I have a friend here in New York City who during the 2008 presidential campaign took an extended leave from work and went Ohio to work in a local campaign office for one of the two candidates. He stayed with a relative and ventured to the campaign headquarters each day as a volunteer staffer, answering phones, sending emails, and greeting people who came in to the office to lodge any complaint, share any idea, or unburden themselves in any way about what they felt about the state of the nation. It was challenging work, but my friend is a bright, articulate person with a strong sense of emotional intelligence. He needed all of those powers because, though just one of a few volunteers in a campaign office in some rust belt community, to whoever walked through the front door at that moment he very much represented the Full Faith and Power of the National Government. This came back to me over the week as I was reading J.D. Vance’s Hillbilly Elegy: A Memoir of a Family and Culture in Crisis.
Published late this past June, Vance’s memoir caught a wave, or struck a nerve, when it hit bookstores just a few weeks before the first presidential primary. It has been a bestseller ever since. Vance is the progeny of Scots-Irish with long roots in Appalachian Kentucky, though he himself was raised in Middletown, Ohio. Vance explains that his family history is not unusual; the migration from Kentucky to Ohio began just after World War One, when hillbillies like his ancestors made the move to work in the steel mills and factories. It is almost a case study in the old song’s great question: “How Ya Gonna Keep ’em Down on the Farm (After They’ve Seen Paree?)” At least according to legend Breathitt County, Vance’s family homeland, was the only county in the United States to fill its WW1 draft quota entirely with volunteers. Vance’s family and neighbors did well for themselves in Ohio in the ensuing decades, even if some of the social problems–drinking, family violence, academic underachievement–from back home did not disappear entirely. The downward spiral came in the 1980s and after, with factory closings and the economic and social problems related to that. It’s the usual rust belt story.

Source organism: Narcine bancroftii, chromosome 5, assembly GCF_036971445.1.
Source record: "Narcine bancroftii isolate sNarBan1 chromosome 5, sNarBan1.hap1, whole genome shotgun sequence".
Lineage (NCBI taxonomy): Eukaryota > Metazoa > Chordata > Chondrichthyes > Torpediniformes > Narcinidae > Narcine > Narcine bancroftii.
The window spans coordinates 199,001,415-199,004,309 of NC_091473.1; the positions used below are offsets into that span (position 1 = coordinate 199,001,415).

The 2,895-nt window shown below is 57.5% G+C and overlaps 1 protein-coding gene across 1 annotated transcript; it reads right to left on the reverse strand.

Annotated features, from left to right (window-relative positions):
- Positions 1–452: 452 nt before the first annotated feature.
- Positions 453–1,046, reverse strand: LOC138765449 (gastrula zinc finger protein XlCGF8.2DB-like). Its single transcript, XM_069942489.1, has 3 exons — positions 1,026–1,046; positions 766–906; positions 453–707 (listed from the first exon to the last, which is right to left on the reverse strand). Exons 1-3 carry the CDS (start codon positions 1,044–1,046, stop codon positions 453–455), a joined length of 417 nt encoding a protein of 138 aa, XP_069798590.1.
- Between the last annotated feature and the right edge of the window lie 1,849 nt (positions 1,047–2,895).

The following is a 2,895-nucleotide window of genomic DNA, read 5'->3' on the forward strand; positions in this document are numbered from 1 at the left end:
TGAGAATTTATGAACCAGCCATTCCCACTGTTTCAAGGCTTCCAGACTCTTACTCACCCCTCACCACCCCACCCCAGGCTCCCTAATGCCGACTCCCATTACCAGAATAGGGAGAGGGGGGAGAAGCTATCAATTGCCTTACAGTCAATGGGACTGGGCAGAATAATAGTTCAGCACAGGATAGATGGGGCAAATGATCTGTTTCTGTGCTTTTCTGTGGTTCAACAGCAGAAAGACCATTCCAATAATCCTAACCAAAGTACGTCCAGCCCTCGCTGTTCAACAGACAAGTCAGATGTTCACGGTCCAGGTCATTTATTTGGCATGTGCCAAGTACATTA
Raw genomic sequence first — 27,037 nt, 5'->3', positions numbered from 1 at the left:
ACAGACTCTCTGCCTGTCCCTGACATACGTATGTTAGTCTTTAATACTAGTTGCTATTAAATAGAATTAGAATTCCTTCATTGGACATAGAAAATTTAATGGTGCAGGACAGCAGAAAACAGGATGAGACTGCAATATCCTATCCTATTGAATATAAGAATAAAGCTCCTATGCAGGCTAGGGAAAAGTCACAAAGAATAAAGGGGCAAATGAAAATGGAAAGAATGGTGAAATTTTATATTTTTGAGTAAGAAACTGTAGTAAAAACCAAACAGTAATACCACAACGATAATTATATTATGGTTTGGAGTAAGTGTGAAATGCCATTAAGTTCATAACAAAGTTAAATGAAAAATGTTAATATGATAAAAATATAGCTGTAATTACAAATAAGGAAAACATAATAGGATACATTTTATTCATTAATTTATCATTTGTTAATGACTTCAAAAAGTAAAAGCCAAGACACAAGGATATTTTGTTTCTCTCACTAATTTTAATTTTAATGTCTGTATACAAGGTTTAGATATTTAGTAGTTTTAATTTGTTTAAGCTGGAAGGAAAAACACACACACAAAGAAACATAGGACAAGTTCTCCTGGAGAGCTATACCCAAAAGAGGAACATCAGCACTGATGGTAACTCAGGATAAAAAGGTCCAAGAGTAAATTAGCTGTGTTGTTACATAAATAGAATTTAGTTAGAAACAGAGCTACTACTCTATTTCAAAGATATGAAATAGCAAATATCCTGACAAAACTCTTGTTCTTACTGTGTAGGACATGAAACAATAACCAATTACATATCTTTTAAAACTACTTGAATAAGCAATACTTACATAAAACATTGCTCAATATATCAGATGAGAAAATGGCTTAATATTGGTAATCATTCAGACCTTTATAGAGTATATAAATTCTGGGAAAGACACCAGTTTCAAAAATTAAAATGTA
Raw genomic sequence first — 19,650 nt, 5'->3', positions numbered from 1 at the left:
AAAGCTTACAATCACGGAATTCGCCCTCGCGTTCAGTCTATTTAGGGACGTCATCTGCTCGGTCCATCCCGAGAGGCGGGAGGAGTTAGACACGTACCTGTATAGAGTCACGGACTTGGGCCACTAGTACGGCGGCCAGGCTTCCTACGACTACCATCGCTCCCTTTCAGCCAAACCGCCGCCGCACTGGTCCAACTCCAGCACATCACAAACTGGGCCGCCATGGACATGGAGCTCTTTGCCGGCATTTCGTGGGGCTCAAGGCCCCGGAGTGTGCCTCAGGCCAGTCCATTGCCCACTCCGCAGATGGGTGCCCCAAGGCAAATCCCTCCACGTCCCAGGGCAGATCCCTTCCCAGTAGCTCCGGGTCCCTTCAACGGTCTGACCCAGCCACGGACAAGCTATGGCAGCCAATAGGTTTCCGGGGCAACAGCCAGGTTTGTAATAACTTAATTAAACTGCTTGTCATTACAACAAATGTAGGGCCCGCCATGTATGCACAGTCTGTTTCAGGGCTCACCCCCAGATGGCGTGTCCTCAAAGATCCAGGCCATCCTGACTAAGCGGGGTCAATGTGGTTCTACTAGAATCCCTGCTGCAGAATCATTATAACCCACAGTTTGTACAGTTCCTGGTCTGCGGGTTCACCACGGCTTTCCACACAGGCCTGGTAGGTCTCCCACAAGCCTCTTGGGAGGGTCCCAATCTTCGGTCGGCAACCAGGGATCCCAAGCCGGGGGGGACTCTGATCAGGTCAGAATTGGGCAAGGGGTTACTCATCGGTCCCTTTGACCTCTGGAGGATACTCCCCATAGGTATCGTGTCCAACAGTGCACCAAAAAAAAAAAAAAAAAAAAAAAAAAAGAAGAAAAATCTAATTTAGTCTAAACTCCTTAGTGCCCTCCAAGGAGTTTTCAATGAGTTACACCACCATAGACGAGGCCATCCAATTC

Broken homes, Family drug abuse. Violence. All of these and other problems were things Vance had to overcome. Vance clearly loves his family, enough to tell their story in all its drama and complexity. He eventually graduated from high school, served in the Marines, did his undergraduate work at Ohio State, and earned his law degree from Yale. He explains that as he was transitioning to his new life he often felt, and sometimes still feels, like a “cultural emigrant.” The power in Vance’s story is in the showing of how complicated the whole thing is, and that personal and societal problems, at least as he experienced them, are a stubborn mix of nature and nurture. How to parse the two out is the difficult part. Vance has his own thoughts on these issues. J.D. Vance’s Hillbilly Elegy captures our historical moment in a way that few books or articles have managed to do.
(image/New York Public Library)